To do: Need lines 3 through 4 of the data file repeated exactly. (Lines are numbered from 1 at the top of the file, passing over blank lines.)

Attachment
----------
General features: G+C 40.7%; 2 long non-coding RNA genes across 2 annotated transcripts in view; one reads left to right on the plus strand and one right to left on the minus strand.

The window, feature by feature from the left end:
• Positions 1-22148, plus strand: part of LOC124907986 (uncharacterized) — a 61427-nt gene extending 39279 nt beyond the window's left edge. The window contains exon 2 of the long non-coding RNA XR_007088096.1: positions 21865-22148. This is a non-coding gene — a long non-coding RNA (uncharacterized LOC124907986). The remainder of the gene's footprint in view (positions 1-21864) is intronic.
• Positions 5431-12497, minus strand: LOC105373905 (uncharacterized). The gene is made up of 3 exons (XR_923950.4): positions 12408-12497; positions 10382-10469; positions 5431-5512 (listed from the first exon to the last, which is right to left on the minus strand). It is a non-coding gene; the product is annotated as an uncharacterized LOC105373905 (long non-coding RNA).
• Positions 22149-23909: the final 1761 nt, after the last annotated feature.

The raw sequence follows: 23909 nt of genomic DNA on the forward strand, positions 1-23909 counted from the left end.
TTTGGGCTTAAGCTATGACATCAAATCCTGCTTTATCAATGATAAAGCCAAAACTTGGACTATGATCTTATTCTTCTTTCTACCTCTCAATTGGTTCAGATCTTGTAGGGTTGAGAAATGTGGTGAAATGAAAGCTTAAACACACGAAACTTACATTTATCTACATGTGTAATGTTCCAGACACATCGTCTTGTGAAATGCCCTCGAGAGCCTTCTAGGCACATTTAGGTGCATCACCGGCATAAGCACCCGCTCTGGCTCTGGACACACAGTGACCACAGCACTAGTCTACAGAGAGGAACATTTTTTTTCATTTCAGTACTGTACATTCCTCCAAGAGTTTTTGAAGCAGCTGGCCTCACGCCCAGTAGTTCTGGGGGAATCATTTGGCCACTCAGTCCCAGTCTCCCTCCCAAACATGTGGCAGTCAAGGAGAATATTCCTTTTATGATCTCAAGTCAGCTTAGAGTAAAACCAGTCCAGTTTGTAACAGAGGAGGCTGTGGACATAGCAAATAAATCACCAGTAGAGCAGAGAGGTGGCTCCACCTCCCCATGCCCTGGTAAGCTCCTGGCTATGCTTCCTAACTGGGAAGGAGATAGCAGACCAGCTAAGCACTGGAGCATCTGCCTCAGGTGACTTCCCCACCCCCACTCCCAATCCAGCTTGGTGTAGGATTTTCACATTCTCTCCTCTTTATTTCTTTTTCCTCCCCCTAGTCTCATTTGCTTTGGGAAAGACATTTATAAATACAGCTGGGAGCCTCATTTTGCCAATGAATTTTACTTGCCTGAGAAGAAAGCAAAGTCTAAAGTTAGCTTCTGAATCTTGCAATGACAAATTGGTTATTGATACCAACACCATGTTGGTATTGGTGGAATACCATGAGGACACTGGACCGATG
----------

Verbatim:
• Positions 1-22148, plus strand: part of LOC124907986 (uncharacterized) — a 61427-nt gene extending 39279 nt beyond the window's left edge. The window contains exon 2 of the long non-coding RNA XR_007088096.1: positions 21865-22148. This is a non-coding gene — a long non-coding RNA (uncharacterized LOC124907986). The remainder of the gene's footprint in view (positions 1-21864) is intronic.
• Positions 5431-12497, minus strand: LOC105373905 (uncharacterized). The gene is made up of 3 exons (XR_923950.4): positions 12408-12497; positions 10382-10469; positions 5431-5512 (listed from the first exon to the last, which is right to left on the minus strand). It is a non-coding gene; the product is annotated as an uncharacterized LOC105373905 (long non-coding RNA).